The summer of 2008 is starting to sound a lot like … 2007? Recent singles, including Solange Knowles’ sock-hoppin’ “I Decided” and Little Jackie’s tart “The World Should Revolve Around Me,” ostensibly nod back to the swing and shine of Motown’s 1960s sound, but the inspiration isn’t Tammi Terrell as much as Amy Winehouse. Her platinum sales from last year’s Back to Black have inspired a wave of R&B hopefuls to dabble in a Detroit/Philly/Memphis mishmash of handclap backbeats, loping bass lines and barrages of brass, all riffing on Back to Black’s retro-soul sound.

Dulce Pinzon

(Click to enlarge)

Jones: Those heels will squish you dead.

Listening both bemusedly and warily are the key craftsmen behind that sound: Brooklyn’s Dap-Kings, integral players in both Winehouse’s studio and tour bands. Dap-Kings’ leader, Gabriel Roth, jokes that the current retro-soul fad “makes pop music more bearable,” but he knows that “it can always bite you in the ass. Everybody wants stuff to sound like what we’re doing right now, and then maybe next year, everybody will be tired of it.”

The Dap-Kings are used to unpredictability. Best known for backing the thunder-throated Sharon Jones, their 2005 album, Naturally, sold a modest 15,000. In contrast, their third album, 2007’s 100 Days, 100 Nights, moved a brisk 90,000 units — extraordinary for an independent label — while band members recently appeared as MTV’s VMA house band and backed soul legend Al Green on his new album, Lay It Down.

Jones — their extraordinary, 50-something vocalist — has earned the most shine, but like the session bands that inspired them (think Stax’s Mar-Keys or Motown’s Funk Brothers), the Dap-Kings are accomplished, ambitious talents in their own right. Through their home label, Daptone Records, they’re a major reason for the growing popularity in throwback soul; it just took a decade for everyone else to catch on.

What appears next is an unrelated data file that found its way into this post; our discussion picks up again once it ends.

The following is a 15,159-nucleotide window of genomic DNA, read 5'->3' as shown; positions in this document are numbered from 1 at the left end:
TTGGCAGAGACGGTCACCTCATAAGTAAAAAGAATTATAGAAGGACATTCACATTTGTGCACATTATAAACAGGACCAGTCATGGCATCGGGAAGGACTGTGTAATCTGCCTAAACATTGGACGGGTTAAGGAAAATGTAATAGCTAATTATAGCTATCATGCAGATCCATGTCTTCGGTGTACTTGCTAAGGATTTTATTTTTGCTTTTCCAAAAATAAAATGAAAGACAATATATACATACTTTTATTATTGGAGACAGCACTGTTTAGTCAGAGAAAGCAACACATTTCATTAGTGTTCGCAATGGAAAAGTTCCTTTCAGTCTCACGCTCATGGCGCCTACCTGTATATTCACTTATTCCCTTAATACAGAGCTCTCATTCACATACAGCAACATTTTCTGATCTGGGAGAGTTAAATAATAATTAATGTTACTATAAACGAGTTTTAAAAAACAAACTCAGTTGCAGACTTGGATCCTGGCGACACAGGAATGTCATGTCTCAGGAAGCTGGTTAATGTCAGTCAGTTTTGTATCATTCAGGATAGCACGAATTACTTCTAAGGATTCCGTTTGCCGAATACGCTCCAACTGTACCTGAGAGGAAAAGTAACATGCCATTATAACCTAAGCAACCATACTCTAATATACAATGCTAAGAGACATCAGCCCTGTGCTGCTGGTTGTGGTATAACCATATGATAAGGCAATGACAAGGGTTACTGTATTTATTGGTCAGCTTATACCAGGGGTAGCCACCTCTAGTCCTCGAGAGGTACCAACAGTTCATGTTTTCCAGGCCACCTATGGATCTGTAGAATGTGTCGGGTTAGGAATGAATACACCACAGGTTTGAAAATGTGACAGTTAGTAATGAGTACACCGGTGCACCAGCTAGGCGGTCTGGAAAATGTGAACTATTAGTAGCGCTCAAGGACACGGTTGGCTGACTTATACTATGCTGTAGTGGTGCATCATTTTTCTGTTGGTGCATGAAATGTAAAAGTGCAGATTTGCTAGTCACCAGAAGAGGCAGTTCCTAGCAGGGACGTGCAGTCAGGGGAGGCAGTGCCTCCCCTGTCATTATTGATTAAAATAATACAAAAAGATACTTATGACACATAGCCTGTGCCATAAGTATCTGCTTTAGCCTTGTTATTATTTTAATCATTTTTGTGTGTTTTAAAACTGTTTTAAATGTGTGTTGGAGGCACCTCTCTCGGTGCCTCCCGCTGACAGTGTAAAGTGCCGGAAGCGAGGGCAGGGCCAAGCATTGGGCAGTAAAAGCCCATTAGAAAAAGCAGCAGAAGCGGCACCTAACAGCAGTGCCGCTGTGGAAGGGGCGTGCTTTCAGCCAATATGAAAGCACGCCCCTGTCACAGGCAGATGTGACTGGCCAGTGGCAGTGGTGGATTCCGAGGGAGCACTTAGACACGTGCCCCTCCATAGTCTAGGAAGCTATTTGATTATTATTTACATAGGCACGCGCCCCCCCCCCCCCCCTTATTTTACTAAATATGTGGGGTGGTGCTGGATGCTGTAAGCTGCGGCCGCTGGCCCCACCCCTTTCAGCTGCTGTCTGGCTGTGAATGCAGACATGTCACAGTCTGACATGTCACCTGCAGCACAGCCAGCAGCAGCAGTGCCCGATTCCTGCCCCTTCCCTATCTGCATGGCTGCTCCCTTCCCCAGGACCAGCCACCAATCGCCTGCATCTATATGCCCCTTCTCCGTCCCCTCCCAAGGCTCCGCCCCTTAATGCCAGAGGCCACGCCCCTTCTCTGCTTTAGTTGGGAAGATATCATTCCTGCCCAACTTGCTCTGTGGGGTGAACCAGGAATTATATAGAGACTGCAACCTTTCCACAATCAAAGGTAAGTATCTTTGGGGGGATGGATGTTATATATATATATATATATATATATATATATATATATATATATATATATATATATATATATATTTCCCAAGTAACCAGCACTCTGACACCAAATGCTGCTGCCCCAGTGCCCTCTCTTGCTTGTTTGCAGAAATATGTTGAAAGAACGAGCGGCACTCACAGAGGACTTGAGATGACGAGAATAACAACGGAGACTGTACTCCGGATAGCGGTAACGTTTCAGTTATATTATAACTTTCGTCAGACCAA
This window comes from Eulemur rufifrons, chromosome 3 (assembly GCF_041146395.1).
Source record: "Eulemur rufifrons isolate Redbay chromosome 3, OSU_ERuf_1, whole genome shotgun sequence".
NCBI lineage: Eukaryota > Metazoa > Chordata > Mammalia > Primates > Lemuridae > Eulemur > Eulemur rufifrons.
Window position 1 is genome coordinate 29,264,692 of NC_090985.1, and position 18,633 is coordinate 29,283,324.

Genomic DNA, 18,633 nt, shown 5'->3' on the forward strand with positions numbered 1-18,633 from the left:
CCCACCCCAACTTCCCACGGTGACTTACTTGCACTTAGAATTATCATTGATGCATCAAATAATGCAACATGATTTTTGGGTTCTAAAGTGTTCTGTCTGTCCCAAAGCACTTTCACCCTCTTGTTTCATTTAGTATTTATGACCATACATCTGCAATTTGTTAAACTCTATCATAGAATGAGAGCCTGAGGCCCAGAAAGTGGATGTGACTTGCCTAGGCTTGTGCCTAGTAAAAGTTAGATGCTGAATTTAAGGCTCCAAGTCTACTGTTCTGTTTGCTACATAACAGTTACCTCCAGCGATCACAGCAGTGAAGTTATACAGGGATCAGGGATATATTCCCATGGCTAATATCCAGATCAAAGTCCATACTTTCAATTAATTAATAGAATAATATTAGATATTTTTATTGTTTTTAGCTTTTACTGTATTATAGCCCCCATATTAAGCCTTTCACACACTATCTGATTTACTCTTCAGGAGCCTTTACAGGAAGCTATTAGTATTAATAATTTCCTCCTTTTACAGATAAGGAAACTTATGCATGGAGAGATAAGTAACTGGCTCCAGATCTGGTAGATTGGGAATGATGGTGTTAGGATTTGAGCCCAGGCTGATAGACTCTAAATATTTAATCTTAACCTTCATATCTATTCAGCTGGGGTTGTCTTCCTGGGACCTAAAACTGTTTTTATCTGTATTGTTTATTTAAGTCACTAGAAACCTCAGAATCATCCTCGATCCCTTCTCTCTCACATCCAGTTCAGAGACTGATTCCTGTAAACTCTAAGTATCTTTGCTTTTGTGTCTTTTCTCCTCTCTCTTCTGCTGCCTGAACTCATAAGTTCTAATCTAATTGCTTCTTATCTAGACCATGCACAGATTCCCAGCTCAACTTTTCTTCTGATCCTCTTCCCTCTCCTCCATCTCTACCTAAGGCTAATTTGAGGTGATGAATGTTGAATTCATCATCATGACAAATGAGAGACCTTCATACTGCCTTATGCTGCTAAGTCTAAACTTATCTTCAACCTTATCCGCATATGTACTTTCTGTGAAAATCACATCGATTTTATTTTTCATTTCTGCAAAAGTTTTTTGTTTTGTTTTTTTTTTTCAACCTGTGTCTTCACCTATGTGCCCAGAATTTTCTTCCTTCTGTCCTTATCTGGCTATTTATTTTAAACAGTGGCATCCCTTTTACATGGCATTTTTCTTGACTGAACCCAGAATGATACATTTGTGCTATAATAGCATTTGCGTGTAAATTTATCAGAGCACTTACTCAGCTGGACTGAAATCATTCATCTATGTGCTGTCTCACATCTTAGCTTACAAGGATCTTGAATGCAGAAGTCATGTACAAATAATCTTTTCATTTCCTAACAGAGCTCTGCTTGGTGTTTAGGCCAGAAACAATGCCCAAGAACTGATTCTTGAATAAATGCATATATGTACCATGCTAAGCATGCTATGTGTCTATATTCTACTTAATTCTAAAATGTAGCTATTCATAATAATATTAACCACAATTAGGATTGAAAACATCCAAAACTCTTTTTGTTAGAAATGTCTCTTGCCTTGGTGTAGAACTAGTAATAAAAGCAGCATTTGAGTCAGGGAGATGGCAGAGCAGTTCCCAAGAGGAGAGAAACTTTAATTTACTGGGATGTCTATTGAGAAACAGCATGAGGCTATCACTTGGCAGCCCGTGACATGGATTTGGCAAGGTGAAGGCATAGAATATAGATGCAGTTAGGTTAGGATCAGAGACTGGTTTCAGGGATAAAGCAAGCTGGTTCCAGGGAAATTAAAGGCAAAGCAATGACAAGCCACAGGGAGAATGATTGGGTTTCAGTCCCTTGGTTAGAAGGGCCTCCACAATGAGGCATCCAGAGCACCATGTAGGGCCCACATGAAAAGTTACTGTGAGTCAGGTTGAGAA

Much of the group’s retinue dates back to the Soul Providers, house band for Desco Records, founded by Roth and Phillip Lehman, circa 1995. Desco’s raison d’être lay in resurrecting the sound of small-label, gut-bucket funk from soul’s golden era; less Sly Stone and George Clinton, more Dyke and the Blazers or the Meters. What began as a bit of lark — recording new music packaged to pass as “lost” vintage records — quickly drew a New York cadre of young, like-minded musicians.

“Desco was really exciting, even, in a way, more than now because it was so underground, and there was no one else doing it,” says saxophonist and Daptone co-founder Neal Sugarman. He and Roth first met in the mid-1990s, after Sugarman had formed his Sugarman 3, modeled off the funky, Hammond-organ-powered bands of the late Jimmy Smith and Jimmy McGriff. Desco eventually released its debut, Sugar’s Boogaloo, in 1998, and Sugarman became an essential sessioner for the label.

Likewise, Tom “TNT” Brenneck, a self-described “little, Jimi Hendrix guitar-playing freak-show” teen from Staten Island listened to Roth and Lehman’s weekly Across 110th Street soul/funk show on Columbia’s WKCR. Brenneck and his friends (now in the Daptone-signed Budos Band) were so inspired by Desco’s sound, they began stalking nightclubs just to hand Roth and Sugarman their demos. “I was only 19. I couldn’t even get into these clubs, so I would sneak in through the kitchen,” Brenneck says with a laugh.

Like most of the Dap-Kings, he is a consummate multitasker: guitarist in the Dap-Kings and Budos Band and founder of both the Menahan Street Band and Daptone imprint, Dunham Records.

Desco’s ability to draw talent was enough that, even when the label collapsed amid creative differences between Lehman and Roth in 2001, it left behind a sprawling extended family. That included the Afro-beat-inspired Antibalas Band and soul-jazz outfit the El Michels Affair, as well as ties to an international network of similar bands, including L.A.’s own Breakestra, Germany’s Poets of Rhythm, Finland’s Soul Investigators and Australia’s Bamboos. Collectively, “a lot of the credit for the renaissance in soul music is due to their enthusiasm and those deep, underground movements,” Roth insists.